Though he often wore 11 in his early days, Lake was handed the number eight and the armband at the start of the 1990/91 season. It came after being announced in Bobby Robson’s 30-man squad for the 1990 World Cup. Those early games showed so much promise, but he suffered a knee injury against Aston Villa just three games into his captaincy. That injury would effectively end his career, at the age of just 21, and he officially retired six years later after repeated attempts at a comeback.

Lake’s contribution and dedication to City was not forgotten. The Manchester-born midfielder was inducted into the club’s hall of fame in 2004 alongside Bell, and he was the ambassador for Manchester City in the Community until he became a club support manager for the Premier League.

Ali Benarbia

There was a time when Ali Benarbia was the sexiest man alive. With creative flair and a first touch to die for, he became the focal point of Kevin Keegan’s City side. With 44 on his back, the free transfer from Paris Saint Germain slotted in alongside Kevin Horlock to create a formidable partnership. The Blues coasted towards automatic promotion, with Benarbia pulling the strings in an impressive side.

Following City’s promotion and Stuart Pearce’s retirement, Keegan entrusted Benarbia with both the captaincy and the number eight strip. Though he was not as influential in the Premier League, he improved as the season progressed and still provided some unforgettable moments for Blues fans. His role in the winner at Anfield, his diving header against Villa and his chipped assist to Marc-Vivien Foé in the same game are just a selection of his best moments in that number eight shirt.

More importantly, Benarbia connected with the fans more than any player had done for decades. The Algerian was handed the armband because of that connection, and said on his departure: “I cannot think of a better club at which to finish my competitive career, and my thanks go out to the Manchester City fans, who quite honestly have been the most amazing I have ever played for.”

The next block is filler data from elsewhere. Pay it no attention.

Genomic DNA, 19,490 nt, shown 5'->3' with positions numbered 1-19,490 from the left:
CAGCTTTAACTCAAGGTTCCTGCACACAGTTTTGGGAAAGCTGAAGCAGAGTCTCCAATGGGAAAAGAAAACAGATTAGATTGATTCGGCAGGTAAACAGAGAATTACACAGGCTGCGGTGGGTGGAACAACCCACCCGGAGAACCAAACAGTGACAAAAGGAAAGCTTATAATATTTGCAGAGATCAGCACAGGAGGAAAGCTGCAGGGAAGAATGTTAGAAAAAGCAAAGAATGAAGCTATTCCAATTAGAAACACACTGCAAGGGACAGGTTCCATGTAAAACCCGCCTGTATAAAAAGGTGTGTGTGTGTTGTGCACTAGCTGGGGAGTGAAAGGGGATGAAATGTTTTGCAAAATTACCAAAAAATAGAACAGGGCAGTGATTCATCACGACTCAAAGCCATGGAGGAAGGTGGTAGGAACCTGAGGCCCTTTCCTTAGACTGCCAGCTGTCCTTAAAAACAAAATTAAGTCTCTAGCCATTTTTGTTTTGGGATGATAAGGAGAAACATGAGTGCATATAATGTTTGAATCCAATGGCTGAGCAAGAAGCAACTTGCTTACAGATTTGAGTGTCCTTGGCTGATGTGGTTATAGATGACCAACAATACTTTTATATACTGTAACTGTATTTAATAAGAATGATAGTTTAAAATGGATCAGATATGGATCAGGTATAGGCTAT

Shaun Wright-Phillips

Arguably the last club legend to wear the prestigious shirt, Shaun Wright-Phillips will always have a place in any City fan’s heart. Known lovingly as ‘Shauny’ to the Blues faithful, the diminutive winger broke into the first team during City’s one-year stay in the First Division. He soon became the club’s most valuable asset, winning the club’s player of the year award in 2003-04 after winning its young player edition four years on the bounce.

SWP left for Chelsea in 2005 but returned in style three years later, scoring two on his ‘second debut’ against Sunderland, and his first appearance in the number eight strip vacated by Geovanni. Wright-Phillips thrived for two seasons under Mark Hughes, chipping in with goals and assists in a rapidly changing side, but saw himself pushed out of the team by Roberto Mancini.

In his final season for City, he came on against United in the FA Cup semi-final as City won 1-0. With the likes of James Milner and Adam Johnson on the bench, Wright-Phillips didn’t make the squad for the final, which many City fans saw as an unfair move. SWP may have been a victim of the cut-throat early Mansour era, but is still an avid City fan, often found on Twitter supporting the boys in blue.